Historians have rightly focused on the role of the CIA and the Chilean military in the ouster of Salvador Allende. However, the Chilean middle class holds the key to a better understanding of the coup and its aftermath.

Salvador Allende shaking hands with people in the street, 1972. (Brazilian National Archives via Wikimedia Commons)

The Central Intelligence Agency (CIA), Chilean elites, right-wing parties, and the military orchestrated the overthrow of Salvador Allende’s socialist government in 1973; the middle class, banging pots and waving handkerchiefs in protest throughout the Popular Unity years, looked on approvingly.

Patricio Guzmán’s classic film trilogy The Battle of Chile cemented that image with its first installment, Insurrection of the Bourgeoise, a stirring portrait of middle-class revolt goaded on by foreign conspiracy. There, scenes of middle-class street protests are juxtaposed with opposition-party sabotage and external economic blockades — the latter being decisive in the coup.

The Chilean middle class is usually cast in these depictions as contributing to the overthrow of the Popular Unity government. It is much more rarely seen as leading the movement for Allende’s violent ouster.

Part of that vision is historically informed: the middle class, which celebrated the coup led by Augusto Pinochet, would eventually become a victim of the regime’s neoliberal austerity measures. But downplaying the role of the middle also conceals its strength in the decades leading up to September 11, 1973. In fact, as Marcelo Casals argues in his recent book, Counterrevolution, Collaborationism and Protest: The Chilean Middle Class and the Military Dictatorship, it’s impossible to understand the lasting power of the Pinochet dictatorship without studying the history of Chile’s middle class.

This year, the fiftieth anniversary of the coup, historians have begun to ask new, sometimes difficult questions about the nature of the Pinochet regime. Nicolas Allen of Jacobin spoke to Casals about one of those: the social group that made the coup possible and then — for a time — provided the government with its base of support.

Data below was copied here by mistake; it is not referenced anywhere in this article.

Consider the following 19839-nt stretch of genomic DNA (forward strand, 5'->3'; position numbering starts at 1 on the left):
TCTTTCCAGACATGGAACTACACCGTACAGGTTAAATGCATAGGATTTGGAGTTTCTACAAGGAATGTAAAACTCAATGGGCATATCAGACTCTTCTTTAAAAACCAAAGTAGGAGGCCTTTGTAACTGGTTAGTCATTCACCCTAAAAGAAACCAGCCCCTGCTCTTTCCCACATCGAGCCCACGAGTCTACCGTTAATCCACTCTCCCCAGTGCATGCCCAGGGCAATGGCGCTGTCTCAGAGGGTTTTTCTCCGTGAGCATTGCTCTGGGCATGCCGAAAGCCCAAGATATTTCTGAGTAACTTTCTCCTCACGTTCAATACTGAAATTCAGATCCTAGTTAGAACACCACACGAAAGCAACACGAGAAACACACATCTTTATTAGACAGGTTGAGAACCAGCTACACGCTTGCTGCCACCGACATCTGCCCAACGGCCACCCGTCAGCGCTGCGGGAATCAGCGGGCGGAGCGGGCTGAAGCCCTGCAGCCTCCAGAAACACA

Nicolas Allen

Many people are aware that the Chilean middle class played some role in the coup against Salvador Allende, but how can a deeper understanding of the middle class shed new light on his ouster and its aftermath?

Marcelo Casals

I should start by defining what I mean by the middle class. Too often, people speak of the middle class as if it were an objective reality: since there are rich and poor people, logically, there should also be a third group in the middle.

In Chile, social organizations identifying as “middle class” began to appear by the mid-twentieth century. These groups spoke on behalf of a new entity, la clase media, and explicitly addressed the state with a set of demands: special laws recognizing the significance of the middle class, favorable public policy, and privileges like higher salaries, tax exemptions, etc. In terms of articulating and achieving their demands, those efforts were very successful, and by the 1970s, merchants, civil servants, and professionals had become quite powerful. They had tremendous resources, social prestige, and, most important of all, they had direct access to political power.

The middle class had tremendous resources and direct access to political power. Allende’s Popular Unity government changed all that.

Allende’s Popular Unity government changed all that. First, it de-emphasized the middle class, putting the material improvements of the working class at the center of its program. Soon thereafter, the channels of negotiation that the middle class had enjoyed with the Chilean state also began to break down. And then, as political polarization deepened and an economic crisis hit Chile, middle-class groups began to feel that the social hierarchy that had sustained their privileges was in jeopardy. What followed were unprecedented middle-class street mobilizations against the Allende government.

That story — of how the Chilean middle class led a mass counterrevolutionary movement against the Popular Unity government — is often overshadowed by conventional narratives focusing on right-wing political parties, US imperialism, and large capitalist interests. Of course, those were very real forces. However, the Chilean middle class was much more organized, mobilized, and radicalized than it is given credit for, pursuing a clearly defined anti-communist and anti-Marxist agenda.

By the same token, the middle class was not immune to the enormous transformations in culture, economics, and politics that came with the military dictatorship. Starting with the neoliberal economic reforms that began in the mid-1970s, middle-class identity became progressively less defined by its relation to the state and more by its place within a market economy. Consumption levels rather than political favors came to be defining experiences of the middle class. In other words, culturally speaking, this was a different middle class from the one just before the coup.

The Chilean middle class was much more organized, mobilized, and radicalized than it is given credit for, pursuing a clearly defined anti-Communist and anti-Marxist agenda.